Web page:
5 Fantasy Football Life Lessons

I’m just going to come right out and say it: I play fantasy football.

Watch as my machismo drips away.

Despite its rapidly growing popularity (an estimated 33,559,990 players in 2013), people like myself continue to struggle with admitting our rabid and passionate participation. Fantasy footballers are like the new nerds. Remember when comic book nerds were uncool? That is, before Hollywood employed attractive people and dumbed down comic book story-lines?

Fantasy Football is nerdy but not yet cool. Proclaiming, “I was screwed by Dez Bryant,” outside of your respective fantasy milieu, will turn a few heads, juke a few coworkers, and roll a few eyes. It is nearly impossible to get taken seriously while talking fantasy football.

But I understand the stigmas: it is a waste of time, a waste of effort, ambition, mental energy, money, relationships, opportunity cost, all that stuff. On paper, droves of grown men and women pretending to be NFL coaches between August and December certainly reads like a bad idea. We could all probably be accomplishing something more meaningful with our lives. Yada, yada…

Listen, I love fantasy football. I’m certain if aliens invaded during my fantasy draft, for instance, I probably wouldn’t notice. I’m that invested. The entertainment experience is better than most of today’s movies and TV shows, it keeps me engaged to distant friends and relatives, and participation is free (minus time spent and optional buy-ins).

But my favorite aspect of playing the game is the life lessons I can pull from. I’m here to argue that fantasy football isn’t a waste of time, but rather, that there is value far beyond its temporal and waning pride. Fantasy football rewards its players in ways that can prepare them for many of life’s most important ups and downs. Check it out:

COACH SHOWS FOOTBALL PLAYERS DIAGRAMS IN 1950

5 life lessons from playing fantasy football

1. Consistent success takes intentional strategy

It all starts with the draft. What strategy are you using? What strategies are your league-mates using? Life is like this too. We all have goals. But how do we reach them? Staying focused on the target, through strategy, is the best way to reach it.

2. Measured risk can overcome unforeseen problems (like injured players) 

Your first and second pick are injured in the first and second week. How do you overcome it? Take a risk. Building a career is similar. Sometimes we’re not on the path we thought we’d be on. The job never came, the house never came, you live in Rochester… It may be time to take a risk. Not blindly or impulsively, of course, but do your homework and find the solution you need. The worst that can happen? You make a mistake you can learn from.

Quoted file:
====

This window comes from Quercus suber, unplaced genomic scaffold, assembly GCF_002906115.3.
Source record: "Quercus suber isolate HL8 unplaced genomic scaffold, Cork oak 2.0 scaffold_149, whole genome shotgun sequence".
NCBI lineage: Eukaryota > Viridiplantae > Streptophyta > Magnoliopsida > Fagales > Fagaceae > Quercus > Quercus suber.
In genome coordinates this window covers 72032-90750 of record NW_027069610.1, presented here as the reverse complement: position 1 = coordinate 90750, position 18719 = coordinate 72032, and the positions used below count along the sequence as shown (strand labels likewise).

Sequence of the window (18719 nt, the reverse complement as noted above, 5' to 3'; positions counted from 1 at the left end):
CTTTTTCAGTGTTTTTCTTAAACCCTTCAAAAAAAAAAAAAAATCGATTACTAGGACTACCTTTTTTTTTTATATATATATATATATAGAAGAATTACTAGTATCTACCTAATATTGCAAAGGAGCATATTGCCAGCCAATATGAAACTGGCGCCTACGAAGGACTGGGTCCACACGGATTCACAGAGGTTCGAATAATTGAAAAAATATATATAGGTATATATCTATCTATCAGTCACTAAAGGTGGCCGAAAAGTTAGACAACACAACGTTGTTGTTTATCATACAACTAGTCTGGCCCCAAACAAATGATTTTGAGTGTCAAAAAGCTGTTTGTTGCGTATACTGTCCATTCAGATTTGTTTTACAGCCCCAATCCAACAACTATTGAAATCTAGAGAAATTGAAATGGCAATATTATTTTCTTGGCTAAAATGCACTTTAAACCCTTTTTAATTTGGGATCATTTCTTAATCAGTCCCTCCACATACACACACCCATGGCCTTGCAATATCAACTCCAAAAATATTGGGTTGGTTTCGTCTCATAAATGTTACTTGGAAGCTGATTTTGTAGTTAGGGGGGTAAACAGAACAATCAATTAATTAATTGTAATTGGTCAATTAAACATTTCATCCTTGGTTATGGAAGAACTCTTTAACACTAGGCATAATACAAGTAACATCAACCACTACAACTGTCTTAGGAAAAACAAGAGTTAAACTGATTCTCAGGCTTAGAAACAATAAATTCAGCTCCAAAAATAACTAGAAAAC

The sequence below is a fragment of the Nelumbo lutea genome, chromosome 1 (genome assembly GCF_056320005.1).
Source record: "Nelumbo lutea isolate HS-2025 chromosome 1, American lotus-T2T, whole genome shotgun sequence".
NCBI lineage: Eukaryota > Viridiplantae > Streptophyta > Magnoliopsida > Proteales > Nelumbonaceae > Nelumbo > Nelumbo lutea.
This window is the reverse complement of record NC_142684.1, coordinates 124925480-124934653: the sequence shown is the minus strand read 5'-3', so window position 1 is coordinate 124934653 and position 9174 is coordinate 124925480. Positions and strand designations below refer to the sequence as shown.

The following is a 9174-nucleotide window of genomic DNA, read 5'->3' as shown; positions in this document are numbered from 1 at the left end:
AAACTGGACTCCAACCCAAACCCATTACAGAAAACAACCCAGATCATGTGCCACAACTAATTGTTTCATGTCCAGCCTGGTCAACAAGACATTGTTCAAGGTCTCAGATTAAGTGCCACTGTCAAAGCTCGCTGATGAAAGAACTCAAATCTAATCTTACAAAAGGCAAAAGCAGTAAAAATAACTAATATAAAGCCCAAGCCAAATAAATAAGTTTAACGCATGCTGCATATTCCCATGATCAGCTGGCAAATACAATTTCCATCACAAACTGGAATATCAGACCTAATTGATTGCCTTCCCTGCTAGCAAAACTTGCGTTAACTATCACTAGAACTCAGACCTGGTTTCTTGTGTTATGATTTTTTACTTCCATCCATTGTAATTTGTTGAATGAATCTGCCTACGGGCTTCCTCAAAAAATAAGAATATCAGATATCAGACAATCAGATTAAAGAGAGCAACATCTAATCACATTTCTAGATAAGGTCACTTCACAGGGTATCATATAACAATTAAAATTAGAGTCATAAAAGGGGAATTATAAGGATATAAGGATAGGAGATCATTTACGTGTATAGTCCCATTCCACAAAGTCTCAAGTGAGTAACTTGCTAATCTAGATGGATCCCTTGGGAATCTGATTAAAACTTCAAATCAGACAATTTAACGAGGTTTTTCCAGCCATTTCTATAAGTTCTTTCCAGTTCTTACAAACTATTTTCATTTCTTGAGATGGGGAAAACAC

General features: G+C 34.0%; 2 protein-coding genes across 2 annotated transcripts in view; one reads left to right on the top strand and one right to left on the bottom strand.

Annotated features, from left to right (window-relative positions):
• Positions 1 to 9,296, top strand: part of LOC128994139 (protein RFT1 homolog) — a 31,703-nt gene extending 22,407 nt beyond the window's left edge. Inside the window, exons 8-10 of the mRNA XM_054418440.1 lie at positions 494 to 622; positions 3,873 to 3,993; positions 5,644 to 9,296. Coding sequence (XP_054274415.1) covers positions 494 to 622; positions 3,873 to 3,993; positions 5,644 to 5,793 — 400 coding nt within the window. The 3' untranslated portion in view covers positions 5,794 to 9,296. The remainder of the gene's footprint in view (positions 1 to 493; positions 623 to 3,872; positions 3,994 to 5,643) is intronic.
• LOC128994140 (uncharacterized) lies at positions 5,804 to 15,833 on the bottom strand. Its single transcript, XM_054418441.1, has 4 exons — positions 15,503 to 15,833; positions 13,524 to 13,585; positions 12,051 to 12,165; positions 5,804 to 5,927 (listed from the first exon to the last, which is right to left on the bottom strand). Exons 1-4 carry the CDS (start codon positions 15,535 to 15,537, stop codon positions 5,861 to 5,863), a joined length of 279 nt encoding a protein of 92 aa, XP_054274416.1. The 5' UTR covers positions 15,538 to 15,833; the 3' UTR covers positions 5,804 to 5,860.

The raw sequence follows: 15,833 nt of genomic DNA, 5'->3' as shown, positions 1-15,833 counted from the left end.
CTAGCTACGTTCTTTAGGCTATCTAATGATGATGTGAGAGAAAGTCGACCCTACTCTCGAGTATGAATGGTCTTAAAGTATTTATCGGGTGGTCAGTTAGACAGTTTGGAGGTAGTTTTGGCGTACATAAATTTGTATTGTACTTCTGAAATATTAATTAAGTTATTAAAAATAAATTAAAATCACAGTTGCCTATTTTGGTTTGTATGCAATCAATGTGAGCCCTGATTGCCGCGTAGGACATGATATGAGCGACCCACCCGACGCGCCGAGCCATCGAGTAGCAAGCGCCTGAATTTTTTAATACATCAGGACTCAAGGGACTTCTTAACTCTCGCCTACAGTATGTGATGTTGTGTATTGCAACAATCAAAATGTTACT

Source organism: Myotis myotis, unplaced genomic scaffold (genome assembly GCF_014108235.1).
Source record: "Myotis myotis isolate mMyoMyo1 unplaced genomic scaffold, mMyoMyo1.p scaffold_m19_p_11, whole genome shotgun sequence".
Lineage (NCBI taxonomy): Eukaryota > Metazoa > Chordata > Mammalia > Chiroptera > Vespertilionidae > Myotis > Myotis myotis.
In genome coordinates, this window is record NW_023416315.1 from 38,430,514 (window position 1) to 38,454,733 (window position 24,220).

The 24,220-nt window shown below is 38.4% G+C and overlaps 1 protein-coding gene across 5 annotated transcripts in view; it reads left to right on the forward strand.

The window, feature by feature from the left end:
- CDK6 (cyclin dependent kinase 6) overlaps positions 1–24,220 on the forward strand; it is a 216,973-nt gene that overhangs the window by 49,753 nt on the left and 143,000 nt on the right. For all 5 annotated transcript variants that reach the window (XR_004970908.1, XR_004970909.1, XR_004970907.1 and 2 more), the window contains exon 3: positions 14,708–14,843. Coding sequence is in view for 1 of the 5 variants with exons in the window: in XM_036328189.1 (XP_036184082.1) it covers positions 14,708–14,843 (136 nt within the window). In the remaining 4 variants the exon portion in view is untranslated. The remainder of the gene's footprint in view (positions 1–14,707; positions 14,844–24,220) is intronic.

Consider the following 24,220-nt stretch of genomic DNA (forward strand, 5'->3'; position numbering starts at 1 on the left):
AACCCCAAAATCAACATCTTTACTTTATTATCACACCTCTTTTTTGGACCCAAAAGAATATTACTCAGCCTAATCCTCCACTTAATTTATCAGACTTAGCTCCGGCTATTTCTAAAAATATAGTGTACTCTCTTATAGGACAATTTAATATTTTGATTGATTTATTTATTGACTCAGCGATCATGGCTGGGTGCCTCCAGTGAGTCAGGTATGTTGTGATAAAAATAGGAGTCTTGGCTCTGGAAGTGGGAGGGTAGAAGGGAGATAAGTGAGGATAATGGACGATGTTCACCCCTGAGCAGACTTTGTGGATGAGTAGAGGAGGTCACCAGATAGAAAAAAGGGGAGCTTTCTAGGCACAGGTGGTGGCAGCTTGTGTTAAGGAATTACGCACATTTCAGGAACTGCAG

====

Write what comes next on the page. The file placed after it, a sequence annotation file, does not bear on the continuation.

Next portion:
3. Plan with foresight and invest in the future

Don’t get lazy. This is my number one rule for fantasy football (drafting a kicker in the first round is an implied no no). Consistent success takes planned foresight: Who am I facing? What are their weaknesses? Where are their holes? Can I afford to take a risk this week? I think young professionals struggle with foresight. What can you do today to help you reach your goals for next year?

4. Make alliances and hustle

Networking is the unofficial secret to success. It is probably mentioned in every business book and convention. In fantasy football, alliances go far (e.g., the player trade everyone wanted but you got). Like life, strong alliances in a social network takes dedication. It means knowing your network’s needs before they do and approaching them with the right solution.

5. Be wary of “expert” advice

Here’s the deal. As fantasy football expands, the gurus continue to come out of the woodwork. Listen with caution. Too much info can give your brain the fun sounding but production-deadly “analysis paralysis.” At the end of the day the gurus don’t know your league like you do. It is the same with life and success. Listen to wisdom but don’t be afraid to embrace luck and go with your gut. Michael Crichton taught me that too.

What lessons have you learned from playing fantasy football?

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3 comments

  1. I’ve opted to boycott the NFL in my fantasy life and in the real world for two very important reasons — 1) They have shown callous disregard in a stingy settlement with ex-players who have suffered greatly from the long-term effects of concussions, and 2) My Colts play better when I ignore them.

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